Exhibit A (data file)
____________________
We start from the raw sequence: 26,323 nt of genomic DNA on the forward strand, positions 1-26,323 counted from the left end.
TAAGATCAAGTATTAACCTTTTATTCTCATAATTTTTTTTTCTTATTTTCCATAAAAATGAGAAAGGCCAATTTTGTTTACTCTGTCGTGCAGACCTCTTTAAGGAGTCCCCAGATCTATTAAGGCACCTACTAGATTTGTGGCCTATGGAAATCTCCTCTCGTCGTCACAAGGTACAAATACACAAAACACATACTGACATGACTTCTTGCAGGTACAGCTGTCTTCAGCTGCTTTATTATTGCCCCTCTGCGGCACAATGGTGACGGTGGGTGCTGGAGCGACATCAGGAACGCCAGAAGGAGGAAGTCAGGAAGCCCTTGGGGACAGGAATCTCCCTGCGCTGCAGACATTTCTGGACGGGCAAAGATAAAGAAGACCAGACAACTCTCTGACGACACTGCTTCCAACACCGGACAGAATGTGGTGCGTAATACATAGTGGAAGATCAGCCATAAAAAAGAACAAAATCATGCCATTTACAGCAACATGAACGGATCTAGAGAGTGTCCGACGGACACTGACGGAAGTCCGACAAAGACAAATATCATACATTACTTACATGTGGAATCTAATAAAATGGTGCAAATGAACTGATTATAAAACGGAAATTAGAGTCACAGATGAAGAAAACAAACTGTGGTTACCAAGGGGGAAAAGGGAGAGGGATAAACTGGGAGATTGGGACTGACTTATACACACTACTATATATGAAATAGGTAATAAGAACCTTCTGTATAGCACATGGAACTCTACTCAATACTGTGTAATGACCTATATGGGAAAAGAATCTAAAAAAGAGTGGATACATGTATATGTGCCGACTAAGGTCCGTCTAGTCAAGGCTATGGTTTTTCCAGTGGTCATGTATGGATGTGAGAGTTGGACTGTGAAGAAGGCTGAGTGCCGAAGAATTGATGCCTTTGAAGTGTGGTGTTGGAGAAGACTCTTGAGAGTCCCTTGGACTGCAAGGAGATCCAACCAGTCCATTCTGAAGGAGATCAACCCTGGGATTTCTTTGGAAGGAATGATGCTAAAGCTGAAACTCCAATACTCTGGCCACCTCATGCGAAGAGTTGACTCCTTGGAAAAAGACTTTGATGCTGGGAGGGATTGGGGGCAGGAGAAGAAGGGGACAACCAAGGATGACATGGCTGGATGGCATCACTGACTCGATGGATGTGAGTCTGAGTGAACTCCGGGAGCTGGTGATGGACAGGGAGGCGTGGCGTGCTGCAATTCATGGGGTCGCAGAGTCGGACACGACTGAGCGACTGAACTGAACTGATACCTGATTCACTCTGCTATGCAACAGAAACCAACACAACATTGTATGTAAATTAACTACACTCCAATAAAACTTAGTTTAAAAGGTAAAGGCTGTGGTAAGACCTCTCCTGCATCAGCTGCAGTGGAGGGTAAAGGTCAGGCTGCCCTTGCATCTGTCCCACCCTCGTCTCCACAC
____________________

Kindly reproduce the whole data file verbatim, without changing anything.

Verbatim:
We start from the raw sequence: 26,323 nt of genomic DNA on the forward strand, positions 1-26,323 counted from the left end.
TAAGATCAAGTATTAACCTTTTATTCTCATAATTTTTTTTTCTTATTTTCCATAAAAATGAGAAAGGCCAATTTTGTTTACTCTGTCGTGCAGACCTCTTTAAGGAGTCCCCAGATCTATTAAGGCACCTACTAGATTTGTGGCCTATGGAAATCTCCTCTCGTCGTCACAAGGTACAAATACACAAAACACATACTGACATGACTTCTTGCAGGTACAGCTGTCTTCAGCTGCTTTATTATTGCCCCTCTGCGGCACAATGGTGACGGTGGGTGCTGGAGCGACATCAGGAACGCCAGAAGGAGGAAGTCAGGAAGCCCTTGGGGACAGGAATCTCCCTGCGCTGCAGACATTTCTGGACGGGCAAAGATAAAGAAGACCAGACAACTCTCTGACGACACTGCTTCCAACACCGGACAGAATGTGGTGCGTAATACATAGTGGAAGATCAGCCATAAAAAAGAACAAAATCATGCCATTTACAGCAACATGAACGGATCTAGAGAGTGTCCGACGGACACTGACGGAAGTCCGACAAAGACAAATATCATACATTACTTACATGTGGAATCTAATAAAATGGTGCAAATGAACTGATTATAAAACGGAAATTAGAGTCACAGATGAAGAAAACAAACTGTGGTTACCAAGGGGGAAAAGGGAGAGGGATAAACTGGGAGATTGGGACTGACTTATACACACTACTATATATGAAATAGGTAATAAGAACCTTCTGTATAGCACATGGAACTCTACTCAATACTGTGTAATGACCTATATGGGAAAAGAATCTAAAAAAGAGTGGATACATGTATATGTGCCGACTAAGGTCCGTCTAGTCAAGGCTATGGTTTTTCCAGTGGTCATGTATGGATGTGAGAGTTGGACTGTGAAGAAGGCTGAGTGCCGAAGAATTGATGCCTTTGAAGTGTGGTGTTGGAGAAGACTCTTGAGAGTCCCTTGGACTGCAAGGAGATCCAACCAGTCCATTCTGAAGGAGATCAACCCTGGGATTTCTTTGGAAGGAATGATGCTAAAGCTGAAACTCCAATACTCTGGCCACCTCATGCGAAGAGTTGACTCCTTGGAAAAAGACTTTGATGCTGGGAGGGATTGGGGGCAGGAGAAGAAGGGGACAACCAAGGATGACATGGCTGGATGGCATCACTGACTCGATGGATGTGAGTCTGAGTGAACTCCGGGAGCTGGTGATGGACAGGGAGGCGTGGCGTGCTGCAATTCATGGGGTCGCAGAGTCGGACACGACTGAGCGACTGAACTGAACTGATACCTGATTCACTCTGCTATGCAACAGAAACCAACACAACATTGTATGTAAATTAACTACACTCCAATAAAACTTAGTTTAAAAGGTAAAGGCTGTGGTAAGACCTCTCCTGCATCAGCTGCAGTGGAGGGTAAAGGTCAGGCTGCCCTTGCATCTGTCCCACCCTCGTCTCCACAC